I suppose we need to talk about this. I really don’t want to.
I hate the Bruins. Chuck hates the Penguins. And while there’s plenty to shout about the opposition in last night’s debacle, it left more than enough responsibility for our own teams. Two incidents, two aggressors, two outcomes. I’ll leave it to Chuck to talk about Shawn Thornton if she’d like.
On James Neal
I’ve always joked that “hockey is my boyfriend” but in a way, I’m serious – I am in a committed relationship with hockey. I spend time with it. Its moods fascinate me. When we fight, I imagine leaving it forever and starting over somewhere new, but in reality I’m always coming back. I have given my heart to the game, and in doing so have given this game the power to hurt me.
Boy, did last night hurt.
James Neal, I don’t understand you. Personally, I’d be satisfied with a rise from relative obscurity to a marquee team, the ability to bang out 40 goal seasons and a chemistry that borders on magic with one the game’s very best players. I would enjoy a run of 7 multi-point nights in 9 games, 20 points in just 16 games and the opportunity to prove I can flourish on my own, without Malkin at my side. I’d check the standings and think the top looks pretty good, let’s maybe try to stay there.
So why? What purpose beyond petulance does kneeing Marchand in the head serve? This isn’t the candy aisle at Target and so an acceptable venue for your tantrum. You don’t like the guy. Neither do I. But I do like hockey, the Penguins and winning – in that order. On those topics I feel we must surely disagree.
Roughing up Marchand is not your job. If you want to volunteer for the task, by all means fight him. You know he’ll go. But hitting a defenseless guy is shitty. Hitting him in the head is worse. Doing it intentionally is revolting and then having the gall to lie about it… you should be ashamed of yourself. I certainly am. We have TVs, remember? Those things that see the entire ice and capture moments forever? Your post-game sadface lie was about as blatant as your intent on the play.
Having your infraction accompanied, if not overshadowed, by Shawn Thornton’s does not excuse it. It does not mitigate. In fact it compounds, like two cars driven by assholes straight into each other at high speed. Twice the force of everyone’s stupidity, twice the impact on hockey. I tried to think how I would feel if an opposing player did that to one of the Penguins. A bag of animal crackers immediately lost its life and I decided no, I can still give other players the benefit of the doubt. They wouldn’t do that, right? Even if another one just did? Maybe I’m naive and the game today has become something I can no longer defend. I don’t know. The only thing certain is that I cannot defend you.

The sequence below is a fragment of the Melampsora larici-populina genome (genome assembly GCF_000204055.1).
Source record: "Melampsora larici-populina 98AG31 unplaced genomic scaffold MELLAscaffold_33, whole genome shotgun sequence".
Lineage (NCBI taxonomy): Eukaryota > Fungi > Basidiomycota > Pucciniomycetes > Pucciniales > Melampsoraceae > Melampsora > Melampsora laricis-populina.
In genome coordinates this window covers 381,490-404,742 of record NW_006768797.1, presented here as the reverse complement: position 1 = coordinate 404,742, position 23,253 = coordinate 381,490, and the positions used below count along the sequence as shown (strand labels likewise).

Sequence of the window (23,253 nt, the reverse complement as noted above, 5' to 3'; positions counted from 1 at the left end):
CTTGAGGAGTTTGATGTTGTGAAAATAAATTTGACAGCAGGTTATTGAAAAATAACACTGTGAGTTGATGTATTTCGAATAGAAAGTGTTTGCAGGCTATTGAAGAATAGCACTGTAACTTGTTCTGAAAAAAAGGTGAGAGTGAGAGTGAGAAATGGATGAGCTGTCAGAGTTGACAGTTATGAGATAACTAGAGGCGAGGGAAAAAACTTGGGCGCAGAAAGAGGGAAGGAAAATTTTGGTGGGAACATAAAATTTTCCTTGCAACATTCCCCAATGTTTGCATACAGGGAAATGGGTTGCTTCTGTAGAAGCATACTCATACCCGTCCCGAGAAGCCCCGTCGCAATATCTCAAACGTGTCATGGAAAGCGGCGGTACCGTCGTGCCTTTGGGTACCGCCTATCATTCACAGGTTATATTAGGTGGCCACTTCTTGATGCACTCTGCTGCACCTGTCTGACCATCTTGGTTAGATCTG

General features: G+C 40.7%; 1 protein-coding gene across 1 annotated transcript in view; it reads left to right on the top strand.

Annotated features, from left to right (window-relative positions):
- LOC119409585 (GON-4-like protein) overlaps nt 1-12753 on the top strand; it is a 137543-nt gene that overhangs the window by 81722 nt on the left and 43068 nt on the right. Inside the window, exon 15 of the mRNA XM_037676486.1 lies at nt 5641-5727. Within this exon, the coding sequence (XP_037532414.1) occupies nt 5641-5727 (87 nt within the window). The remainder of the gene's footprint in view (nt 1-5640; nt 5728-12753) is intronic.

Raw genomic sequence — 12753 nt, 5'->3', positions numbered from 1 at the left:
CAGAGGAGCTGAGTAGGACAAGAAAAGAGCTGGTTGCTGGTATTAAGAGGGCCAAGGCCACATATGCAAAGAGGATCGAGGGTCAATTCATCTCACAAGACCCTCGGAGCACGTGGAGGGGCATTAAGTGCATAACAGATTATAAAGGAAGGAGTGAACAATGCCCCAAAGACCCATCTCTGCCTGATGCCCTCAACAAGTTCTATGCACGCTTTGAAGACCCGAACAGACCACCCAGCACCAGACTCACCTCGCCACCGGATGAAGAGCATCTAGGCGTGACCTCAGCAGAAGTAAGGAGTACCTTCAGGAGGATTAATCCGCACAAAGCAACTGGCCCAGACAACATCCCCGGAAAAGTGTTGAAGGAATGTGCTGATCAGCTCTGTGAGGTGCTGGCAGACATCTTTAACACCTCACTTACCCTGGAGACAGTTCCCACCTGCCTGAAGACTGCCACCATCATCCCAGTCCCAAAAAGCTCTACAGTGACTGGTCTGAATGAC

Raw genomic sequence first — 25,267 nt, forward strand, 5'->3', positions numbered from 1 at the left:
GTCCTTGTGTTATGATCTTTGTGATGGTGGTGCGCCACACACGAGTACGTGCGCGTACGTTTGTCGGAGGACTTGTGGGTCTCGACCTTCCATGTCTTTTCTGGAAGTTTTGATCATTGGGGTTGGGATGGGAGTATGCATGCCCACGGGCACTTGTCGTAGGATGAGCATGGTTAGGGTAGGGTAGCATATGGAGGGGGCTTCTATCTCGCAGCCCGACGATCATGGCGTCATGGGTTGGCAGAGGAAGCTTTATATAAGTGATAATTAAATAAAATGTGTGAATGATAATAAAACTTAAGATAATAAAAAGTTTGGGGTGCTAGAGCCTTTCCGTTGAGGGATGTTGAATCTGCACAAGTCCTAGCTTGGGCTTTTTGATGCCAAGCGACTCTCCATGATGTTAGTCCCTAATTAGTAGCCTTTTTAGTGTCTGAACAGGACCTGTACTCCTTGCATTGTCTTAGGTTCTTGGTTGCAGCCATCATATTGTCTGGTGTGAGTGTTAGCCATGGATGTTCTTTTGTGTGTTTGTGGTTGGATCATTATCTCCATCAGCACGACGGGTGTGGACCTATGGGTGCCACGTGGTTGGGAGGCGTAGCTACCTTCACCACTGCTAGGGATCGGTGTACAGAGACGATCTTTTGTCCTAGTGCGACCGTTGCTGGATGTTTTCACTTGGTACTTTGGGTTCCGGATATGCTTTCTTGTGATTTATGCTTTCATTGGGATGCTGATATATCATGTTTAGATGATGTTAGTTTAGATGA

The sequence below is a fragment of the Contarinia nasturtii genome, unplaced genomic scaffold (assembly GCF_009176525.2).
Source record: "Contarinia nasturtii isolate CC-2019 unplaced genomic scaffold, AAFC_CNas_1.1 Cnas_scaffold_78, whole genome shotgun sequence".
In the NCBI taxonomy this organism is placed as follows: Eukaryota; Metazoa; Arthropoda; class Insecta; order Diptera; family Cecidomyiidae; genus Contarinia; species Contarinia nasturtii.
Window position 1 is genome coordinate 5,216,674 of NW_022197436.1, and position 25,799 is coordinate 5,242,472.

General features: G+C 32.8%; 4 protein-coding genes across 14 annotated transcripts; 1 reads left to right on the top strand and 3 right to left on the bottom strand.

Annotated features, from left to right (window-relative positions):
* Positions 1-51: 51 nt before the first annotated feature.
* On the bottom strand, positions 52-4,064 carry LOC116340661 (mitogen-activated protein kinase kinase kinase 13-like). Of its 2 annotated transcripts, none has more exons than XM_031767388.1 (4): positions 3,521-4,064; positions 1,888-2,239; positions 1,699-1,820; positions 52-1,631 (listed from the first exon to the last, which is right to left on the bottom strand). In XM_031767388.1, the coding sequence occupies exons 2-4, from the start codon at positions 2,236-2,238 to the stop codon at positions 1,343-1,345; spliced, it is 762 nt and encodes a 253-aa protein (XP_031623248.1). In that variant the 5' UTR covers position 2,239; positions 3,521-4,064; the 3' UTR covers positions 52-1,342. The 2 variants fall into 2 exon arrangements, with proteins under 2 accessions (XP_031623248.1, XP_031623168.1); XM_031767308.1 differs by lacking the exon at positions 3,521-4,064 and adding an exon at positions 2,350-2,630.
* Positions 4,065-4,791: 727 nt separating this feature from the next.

Take a break, Neal. Take your repeat offender status, your fine and/or suspension and sleep on the couch for a while before I decide if I’m taking you back. This team put its faith in you. Let’s see you put this team ahead of yourself and your ego. The saying goes ‘It’s better to be lucky than smart,’ but if your success is based on talent, skill and ability – not luck – then I do not understand why you can’t be smart.
(Playoffs 2012: The last time I was really mad at James, for a similarly moronic series of actions. My patience and forgiveness are not infinite, sir.)
I hate this about hockey. I hate the culture of violence that has gone from footnote to title. I believe the rough stuff serves a purpose in the game and understand that role is hard to police. It used to be that players did it themselves – “the code” everyone’s always tossing around. You don’t go after defenseless guys, goons don’t run superstars and so on until you realize that’s moronic, they’re “more like guidelines” and you’ve been outsmarted by the two dumbest pirates on The Black Pearl. It’s crazy to think of fighting as a privilege, so maybe it’s more like weapon, meant to be used precisely and with care, only when required. If you can’t use it wisely it will be taken away. With power comes responsibility and right now the NHL requires no consistent responsibility from players, and so fails in that responsibility as an organization.
Suspensions should happen. I believe the outcome of an incident should matter, but not more than intent. Only luck separates injury from escape – it should not be relied upon to determine punishment. It should be thanked and counted, then luck should be left for clanging goal posts and catching gloves, for seeing-eye shots and the moments with 0.3 seconds left when your team needs – no, deserves! – a goal, a tie, a win. Luck should be for the game, not used as a get out of jail free card.
This hurt as much to write as it did to watch that game last night. You guys know I love James Neal but I can’t stand behind this kind of play. Nor can I be a fan who sees no fault in her own team. No one team, even mine, is greater than the game.
Ugh. Can someone please bring me the Oilers and a litter of puppies?Tags: Boston Bruins, Brad Marchand, james neal, Pittsburgh Penguins